Suggestions for LGBTQ Students Going Abroad

  • Consult a variety of resources on LGBTQ life in the destinations that you will be visiting before you actually leave. Because different types of resources are useful in different ways, be creative and flexible in your searching. For example, mainstream media will provide general information on opportunities to socialize with LGBTQ people as well as tips on safety precautions. However more specialized and culturally sensitive information can be found by looking at academic literature and fiction produced by either those who hail from wherever you are going or those who do research on that location.
  • Look for clues as to your program staff’s attitudes toward sexuality and sexual minorities as many study abroad programs wish to be sensitive to LGBTQ issues though they are not usually built into the structure of the program. If they seem open-minded, consider asking questions about how to express your sexuality and take advantage of opportunities. Perhaps a staff member has connections to a sexuality rights organization or a locally-based researcher on an area of interest.
  • Try to identify individuals and groups who you can be open with about your sexuality as you become for comfortable with your living environment(s). While initially you may be most comfortable with your fellow program participants, you may be able to identify comfortable spaces for expressing your sexuality. Check out the local laws, the attitudes revealed by your host family or new friends, the images of sexuality present around you, the organizations in the area. Not all of these manifestations of sexuality will be the same, and chances are that there will be opportunities for you to engage with sexuality.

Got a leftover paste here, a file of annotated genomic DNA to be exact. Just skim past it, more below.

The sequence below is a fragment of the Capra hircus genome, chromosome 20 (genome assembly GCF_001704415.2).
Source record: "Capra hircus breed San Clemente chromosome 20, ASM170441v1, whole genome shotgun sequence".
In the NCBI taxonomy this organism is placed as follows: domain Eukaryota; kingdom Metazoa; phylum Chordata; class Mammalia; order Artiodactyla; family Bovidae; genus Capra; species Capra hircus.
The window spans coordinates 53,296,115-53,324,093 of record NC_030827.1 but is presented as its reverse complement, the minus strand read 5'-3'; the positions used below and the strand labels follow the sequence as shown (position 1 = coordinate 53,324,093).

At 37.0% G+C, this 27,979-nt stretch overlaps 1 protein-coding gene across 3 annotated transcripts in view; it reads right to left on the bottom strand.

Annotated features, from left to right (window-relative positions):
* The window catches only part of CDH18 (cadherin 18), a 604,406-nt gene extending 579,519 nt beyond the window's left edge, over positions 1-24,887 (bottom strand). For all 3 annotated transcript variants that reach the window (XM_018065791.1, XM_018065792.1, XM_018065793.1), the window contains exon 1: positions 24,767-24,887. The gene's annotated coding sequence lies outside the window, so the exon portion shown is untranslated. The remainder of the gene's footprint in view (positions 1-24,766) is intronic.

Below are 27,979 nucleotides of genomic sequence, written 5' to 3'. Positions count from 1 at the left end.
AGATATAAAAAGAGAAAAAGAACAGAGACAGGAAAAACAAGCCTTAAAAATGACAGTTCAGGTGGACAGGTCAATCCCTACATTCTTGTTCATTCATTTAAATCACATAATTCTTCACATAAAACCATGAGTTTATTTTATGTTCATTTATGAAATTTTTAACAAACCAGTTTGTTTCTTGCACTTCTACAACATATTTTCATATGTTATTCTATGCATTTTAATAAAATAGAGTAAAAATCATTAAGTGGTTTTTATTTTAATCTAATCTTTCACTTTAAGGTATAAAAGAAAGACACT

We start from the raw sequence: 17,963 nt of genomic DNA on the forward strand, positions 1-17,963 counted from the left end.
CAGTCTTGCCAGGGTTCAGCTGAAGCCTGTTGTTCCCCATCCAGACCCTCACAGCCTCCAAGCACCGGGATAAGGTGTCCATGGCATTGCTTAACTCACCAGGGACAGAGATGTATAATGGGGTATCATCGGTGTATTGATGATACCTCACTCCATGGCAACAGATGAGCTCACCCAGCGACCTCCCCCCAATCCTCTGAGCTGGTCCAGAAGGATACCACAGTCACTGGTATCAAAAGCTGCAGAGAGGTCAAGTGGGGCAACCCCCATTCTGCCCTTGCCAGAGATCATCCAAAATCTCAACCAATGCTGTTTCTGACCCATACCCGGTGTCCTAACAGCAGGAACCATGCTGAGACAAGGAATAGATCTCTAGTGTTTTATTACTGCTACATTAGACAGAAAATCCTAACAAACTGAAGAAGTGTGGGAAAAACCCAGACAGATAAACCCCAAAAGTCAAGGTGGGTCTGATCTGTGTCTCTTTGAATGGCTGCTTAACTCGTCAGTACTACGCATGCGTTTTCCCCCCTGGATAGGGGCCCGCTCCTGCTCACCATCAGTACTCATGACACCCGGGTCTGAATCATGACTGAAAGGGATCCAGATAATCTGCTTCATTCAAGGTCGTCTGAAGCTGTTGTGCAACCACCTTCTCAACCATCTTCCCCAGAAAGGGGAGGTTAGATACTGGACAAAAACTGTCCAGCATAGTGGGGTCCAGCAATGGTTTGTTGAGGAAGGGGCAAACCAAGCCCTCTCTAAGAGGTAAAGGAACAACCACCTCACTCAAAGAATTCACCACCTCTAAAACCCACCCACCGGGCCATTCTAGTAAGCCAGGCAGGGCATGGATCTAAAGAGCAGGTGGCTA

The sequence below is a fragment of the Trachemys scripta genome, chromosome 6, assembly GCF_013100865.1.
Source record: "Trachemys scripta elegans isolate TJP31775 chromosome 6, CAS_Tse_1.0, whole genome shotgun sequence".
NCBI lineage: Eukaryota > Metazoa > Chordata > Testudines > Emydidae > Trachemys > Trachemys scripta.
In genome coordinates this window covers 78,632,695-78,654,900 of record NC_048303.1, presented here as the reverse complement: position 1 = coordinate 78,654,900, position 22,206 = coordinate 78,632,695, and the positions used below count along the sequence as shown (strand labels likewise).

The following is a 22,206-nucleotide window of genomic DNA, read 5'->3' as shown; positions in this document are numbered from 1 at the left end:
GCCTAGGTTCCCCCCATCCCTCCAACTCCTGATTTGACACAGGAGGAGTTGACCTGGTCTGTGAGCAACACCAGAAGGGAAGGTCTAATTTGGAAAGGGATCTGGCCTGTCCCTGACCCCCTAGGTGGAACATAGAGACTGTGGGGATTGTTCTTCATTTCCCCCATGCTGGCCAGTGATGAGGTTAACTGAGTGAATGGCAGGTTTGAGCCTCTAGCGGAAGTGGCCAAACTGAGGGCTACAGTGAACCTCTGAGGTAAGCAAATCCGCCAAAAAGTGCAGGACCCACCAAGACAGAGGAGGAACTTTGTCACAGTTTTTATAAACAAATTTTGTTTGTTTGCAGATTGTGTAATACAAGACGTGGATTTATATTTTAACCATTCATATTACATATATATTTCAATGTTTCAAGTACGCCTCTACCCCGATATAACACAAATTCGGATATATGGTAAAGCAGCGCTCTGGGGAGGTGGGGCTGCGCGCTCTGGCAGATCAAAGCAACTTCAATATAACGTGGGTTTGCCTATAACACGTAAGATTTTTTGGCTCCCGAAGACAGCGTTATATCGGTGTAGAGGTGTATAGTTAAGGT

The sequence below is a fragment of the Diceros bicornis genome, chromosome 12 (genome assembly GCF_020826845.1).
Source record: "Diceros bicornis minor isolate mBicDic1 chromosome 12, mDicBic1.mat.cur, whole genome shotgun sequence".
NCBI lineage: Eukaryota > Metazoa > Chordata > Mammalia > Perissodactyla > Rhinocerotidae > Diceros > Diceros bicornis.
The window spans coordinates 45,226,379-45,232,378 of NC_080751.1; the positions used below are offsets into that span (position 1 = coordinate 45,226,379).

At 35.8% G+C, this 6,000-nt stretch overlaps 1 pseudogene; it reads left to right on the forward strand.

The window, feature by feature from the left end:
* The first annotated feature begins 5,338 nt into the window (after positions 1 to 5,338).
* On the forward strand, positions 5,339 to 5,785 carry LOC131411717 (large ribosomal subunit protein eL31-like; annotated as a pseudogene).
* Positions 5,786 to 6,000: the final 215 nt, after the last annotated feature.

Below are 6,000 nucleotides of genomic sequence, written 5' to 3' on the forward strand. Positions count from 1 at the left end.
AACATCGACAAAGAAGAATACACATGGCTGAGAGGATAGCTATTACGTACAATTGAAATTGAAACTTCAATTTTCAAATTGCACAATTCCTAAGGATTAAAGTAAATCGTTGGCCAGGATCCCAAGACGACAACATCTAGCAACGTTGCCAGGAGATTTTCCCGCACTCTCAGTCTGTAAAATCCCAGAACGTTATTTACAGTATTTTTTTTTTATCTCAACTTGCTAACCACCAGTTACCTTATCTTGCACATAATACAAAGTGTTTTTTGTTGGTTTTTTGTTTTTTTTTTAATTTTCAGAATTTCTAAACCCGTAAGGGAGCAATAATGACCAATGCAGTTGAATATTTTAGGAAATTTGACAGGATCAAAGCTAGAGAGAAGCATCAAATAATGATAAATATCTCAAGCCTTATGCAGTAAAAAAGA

• Don’t feel that it is necessary to “out” yourself in every or any context while abroad. While identifying yourself may be an empowering experience, it can also be uncomfortable, unsafe, or not understandable to those you are interacting with. You can find multiple ways of expressing your sexuality that do not necessarily involve “coming out,” ranging from challenging your attitudes or those of others, seeking out alternative media, etc.
  • Seek out and get to know queer communities in your location of study as many pervasively heterosexist contexts contain highly active and resistant groups of sexual minorities. Student frequently check out local gay bars, but keep in mind that bars may not always be the best locations for getting acquainted with communities. That said, social spaces are good places to start in building a network of queer community contacts.
  • Remember that sexuality is embedded in power relations and social structures wherever you are studying just as it is in the U.S. Thus race, gender, class, etc. will intersect with sexuality, and you have a particular location in these structures as well. Something to think about in engaging with sexuality is how you are relating to queer communities abroad and how they perceive you. How does your language for sexuality differ from other languages? How are identities culturally specific? Are there transnational links between sexualities?
  • Reflect on what you’ve experienced in regards to sexuality and LGBTQ issues upon returning home. How do you think differently about where you’ve visited? How do you conceive of your own identity? How can you remain involved with transnational issues of sexuality? What new ideas and skills can you bring to future experiences abroad?